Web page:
Comfrey: A plant worthy of love that’s essential for every garden

  • The best way to get new comfrey plants is to divide mature ones into smaller “starter” plants. (regenfarms.com via Diana Duff/Special to West Hawaii Today)

  • Comfrey roots often grow nearly 10 inches into the soil. (horizonherbs.com via Diana Duff/Special to West Hawaii Today)

  • Comfrey is often used on hillsides for erosion control. (goodlifepermaculture.com.au via Diana Duff/Special to West Hawaii Today)

  • The flowers of the true comfrey usually appear as small deep purple bells. (wikimedia.org via Diana Duff/Special to West Hawaii Today)

  • The Russian Comfrey Block #4 is probably the most desirable variety with low alkaloids and high soil nutrient content. (garden.org via Diana Duff/Special to West Hawaii Today)

  • The hairy stems of the comfrey plant often catch dew and glisten in the morning sunlight. (aphotoflora.com via Diana Duff/Special to West Hawaii Today)

My introduction to comfrey, more than 30 years ago, remains a wonderful memory.

I was a newbie farmer and full of enthusiasm. I arrived as a volunteer at Harvey Sacarob’s organic farm in Honaunau around 6:30 a.m. Standing in the dim early morning light with a few other bleary-eyed volunteers, we watched sunlight creep up the terraces on the hill at the back of the farm. A row of comfrey plants fronted each terrace of vegetables. As the golden light gradually buttered the ridge, it touched each row of comfrey in its path. The plants sparkled and twinkled as the sunlight hit the dew caught in their fuzzy leaves. I wept at the sight and fell in love with comfrey that day.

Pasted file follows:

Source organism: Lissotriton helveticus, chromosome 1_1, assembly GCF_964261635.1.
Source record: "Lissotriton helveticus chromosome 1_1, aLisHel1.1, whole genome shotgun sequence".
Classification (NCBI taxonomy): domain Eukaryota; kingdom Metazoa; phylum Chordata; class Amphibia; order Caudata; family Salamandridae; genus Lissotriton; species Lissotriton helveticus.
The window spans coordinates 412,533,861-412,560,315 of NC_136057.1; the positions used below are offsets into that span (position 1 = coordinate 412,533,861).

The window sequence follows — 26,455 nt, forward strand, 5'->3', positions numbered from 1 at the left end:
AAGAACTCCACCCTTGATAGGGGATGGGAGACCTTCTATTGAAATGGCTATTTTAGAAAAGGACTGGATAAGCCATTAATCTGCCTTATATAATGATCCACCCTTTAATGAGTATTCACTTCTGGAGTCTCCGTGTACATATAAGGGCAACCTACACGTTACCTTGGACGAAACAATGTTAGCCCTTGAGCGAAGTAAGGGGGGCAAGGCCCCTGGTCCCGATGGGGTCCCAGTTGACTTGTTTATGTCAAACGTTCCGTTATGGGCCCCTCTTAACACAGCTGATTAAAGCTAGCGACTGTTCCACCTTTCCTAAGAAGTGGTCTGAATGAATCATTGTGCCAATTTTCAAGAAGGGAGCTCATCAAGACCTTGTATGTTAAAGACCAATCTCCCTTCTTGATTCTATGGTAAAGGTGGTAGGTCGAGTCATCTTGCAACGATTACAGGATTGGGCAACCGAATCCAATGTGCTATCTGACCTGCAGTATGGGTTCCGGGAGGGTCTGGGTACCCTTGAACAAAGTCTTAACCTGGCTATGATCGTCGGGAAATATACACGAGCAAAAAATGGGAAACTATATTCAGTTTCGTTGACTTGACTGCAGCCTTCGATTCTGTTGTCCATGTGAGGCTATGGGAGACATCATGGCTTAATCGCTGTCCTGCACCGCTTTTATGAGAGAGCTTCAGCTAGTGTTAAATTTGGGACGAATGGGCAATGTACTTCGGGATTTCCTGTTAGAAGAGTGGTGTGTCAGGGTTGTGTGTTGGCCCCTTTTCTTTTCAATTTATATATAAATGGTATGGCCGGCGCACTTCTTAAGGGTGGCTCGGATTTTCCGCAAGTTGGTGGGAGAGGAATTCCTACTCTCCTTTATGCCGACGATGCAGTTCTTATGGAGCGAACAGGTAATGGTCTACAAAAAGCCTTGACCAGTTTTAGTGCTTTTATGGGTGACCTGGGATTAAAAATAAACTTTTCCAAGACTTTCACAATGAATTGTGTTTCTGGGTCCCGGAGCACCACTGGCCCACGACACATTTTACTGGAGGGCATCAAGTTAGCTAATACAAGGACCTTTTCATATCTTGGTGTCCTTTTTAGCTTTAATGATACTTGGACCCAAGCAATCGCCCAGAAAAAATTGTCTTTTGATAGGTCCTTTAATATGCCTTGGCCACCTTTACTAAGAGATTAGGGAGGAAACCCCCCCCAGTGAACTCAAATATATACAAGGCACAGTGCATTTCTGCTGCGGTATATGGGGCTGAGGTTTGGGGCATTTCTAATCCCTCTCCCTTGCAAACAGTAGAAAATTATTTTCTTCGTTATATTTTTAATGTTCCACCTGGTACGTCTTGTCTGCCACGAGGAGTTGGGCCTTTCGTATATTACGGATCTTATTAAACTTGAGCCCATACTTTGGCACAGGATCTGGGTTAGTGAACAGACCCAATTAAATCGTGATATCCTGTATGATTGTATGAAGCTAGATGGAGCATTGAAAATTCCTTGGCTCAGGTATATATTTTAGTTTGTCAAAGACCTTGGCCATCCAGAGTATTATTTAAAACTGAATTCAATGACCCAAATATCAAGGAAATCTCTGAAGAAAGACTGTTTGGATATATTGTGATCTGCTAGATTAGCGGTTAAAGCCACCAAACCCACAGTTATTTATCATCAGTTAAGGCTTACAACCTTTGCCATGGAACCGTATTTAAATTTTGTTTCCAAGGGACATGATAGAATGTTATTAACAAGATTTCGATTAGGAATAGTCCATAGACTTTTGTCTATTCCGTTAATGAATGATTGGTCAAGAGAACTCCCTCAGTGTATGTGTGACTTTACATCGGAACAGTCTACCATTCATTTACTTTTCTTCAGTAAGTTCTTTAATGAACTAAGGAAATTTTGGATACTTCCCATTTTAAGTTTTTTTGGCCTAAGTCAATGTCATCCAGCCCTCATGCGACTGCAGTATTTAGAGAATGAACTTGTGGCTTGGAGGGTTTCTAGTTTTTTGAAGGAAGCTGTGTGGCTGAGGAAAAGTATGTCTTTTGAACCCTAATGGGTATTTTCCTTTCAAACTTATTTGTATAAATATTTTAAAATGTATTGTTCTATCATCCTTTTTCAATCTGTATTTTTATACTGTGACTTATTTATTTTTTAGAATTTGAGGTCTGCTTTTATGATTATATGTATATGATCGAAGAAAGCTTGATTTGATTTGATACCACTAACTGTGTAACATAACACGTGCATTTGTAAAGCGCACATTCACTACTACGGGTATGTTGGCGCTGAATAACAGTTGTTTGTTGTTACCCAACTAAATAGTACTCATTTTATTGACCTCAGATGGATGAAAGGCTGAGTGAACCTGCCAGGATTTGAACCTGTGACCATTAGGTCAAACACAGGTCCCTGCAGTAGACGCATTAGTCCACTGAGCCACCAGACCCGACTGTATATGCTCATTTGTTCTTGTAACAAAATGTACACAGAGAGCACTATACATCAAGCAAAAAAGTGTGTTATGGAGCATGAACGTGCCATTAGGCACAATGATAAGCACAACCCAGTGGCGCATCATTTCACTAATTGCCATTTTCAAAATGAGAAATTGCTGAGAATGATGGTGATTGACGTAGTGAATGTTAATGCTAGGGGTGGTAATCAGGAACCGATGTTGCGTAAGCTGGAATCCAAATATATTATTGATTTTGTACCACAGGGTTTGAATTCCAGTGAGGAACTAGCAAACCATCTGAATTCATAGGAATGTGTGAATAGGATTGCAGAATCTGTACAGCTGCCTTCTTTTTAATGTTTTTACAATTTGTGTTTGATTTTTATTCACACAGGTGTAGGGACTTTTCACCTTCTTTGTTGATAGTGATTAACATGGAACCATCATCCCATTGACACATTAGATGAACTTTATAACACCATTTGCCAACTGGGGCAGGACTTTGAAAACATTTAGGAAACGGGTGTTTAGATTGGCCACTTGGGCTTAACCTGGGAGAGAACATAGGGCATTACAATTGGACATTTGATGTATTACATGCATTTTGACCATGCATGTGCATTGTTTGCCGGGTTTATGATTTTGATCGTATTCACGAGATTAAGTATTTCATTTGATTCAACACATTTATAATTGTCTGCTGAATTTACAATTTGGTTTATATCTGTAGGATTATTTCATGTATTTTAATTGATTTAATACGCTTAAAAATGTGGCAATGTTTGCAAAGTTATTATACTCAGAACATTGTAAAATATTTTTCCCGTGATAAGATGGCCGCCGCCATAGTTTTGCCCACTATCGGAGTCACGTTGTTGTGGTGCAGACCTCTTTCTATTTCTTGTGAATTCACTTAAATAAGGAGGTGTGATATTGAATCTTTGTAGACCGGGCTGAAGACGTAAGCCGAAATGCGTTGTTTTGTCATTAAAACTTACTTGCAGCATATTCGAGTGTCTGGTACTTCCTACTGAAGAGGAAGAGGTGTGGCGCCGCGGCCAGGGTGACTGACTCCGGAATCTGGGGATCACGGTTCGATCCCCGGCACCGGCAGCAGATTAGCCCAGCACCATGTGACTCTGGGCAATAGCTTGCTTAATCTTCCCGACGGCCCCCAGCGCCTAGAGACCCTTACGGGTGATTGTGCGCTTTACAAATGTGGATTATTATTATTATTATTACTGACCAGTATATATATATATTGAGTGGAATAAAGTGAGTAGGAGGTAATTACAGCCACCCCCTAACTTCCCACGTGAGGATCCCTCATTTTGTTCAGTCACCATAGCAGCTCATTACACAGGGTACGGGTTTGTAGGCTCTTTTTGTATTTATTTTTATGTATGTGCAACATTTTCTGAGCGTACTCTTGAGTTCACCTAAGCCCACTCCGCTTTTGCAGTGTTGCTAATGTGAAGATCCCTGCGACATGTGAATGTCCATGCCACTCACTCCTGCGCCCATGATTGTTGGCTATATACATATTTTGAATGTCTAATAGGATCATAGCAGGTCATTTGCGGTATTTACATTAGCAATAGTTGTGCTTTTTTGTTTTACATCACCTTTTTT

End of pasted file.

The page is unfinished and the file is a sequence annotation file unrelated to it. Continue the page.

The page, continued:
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Comfrey is definitely a plant worthy of love. Its numerous features make it an essential plant for every garden. At Harvey’s farm, the vegetable terraces were well protected against erosion by the presence of comfrey. He also used the comfrey leaves to add nutritional value to his compost or to place on the soil as mulch and a nutrient enhancement.

Comfrey is a member of the Boraginaceae (Borage) family and is related to the herb borage as well as the indigenous native Hawaiian kou and an endemic variety of hinahina. Like borage, comfrey leaves are covered in tiny hairs giving them a fuzzy look and feel. Beyond the botanical classification, however, comfrey has very few similarities to its other family members.

True comfrey (Symphytum officinalis) has a long history in temperate as well as tropical locations as a useful plant and medicinal herb. It was traditionally known as “knitbone” or “boneset” and was used as a healing tea or poultice for injuries including broken bones. Recently, scientists have found some comfrey varieties contain pyrrolizidine alkaloids, which may be toxic to the liver. The Food and Drug Administration now advises that comfrey only be used externally.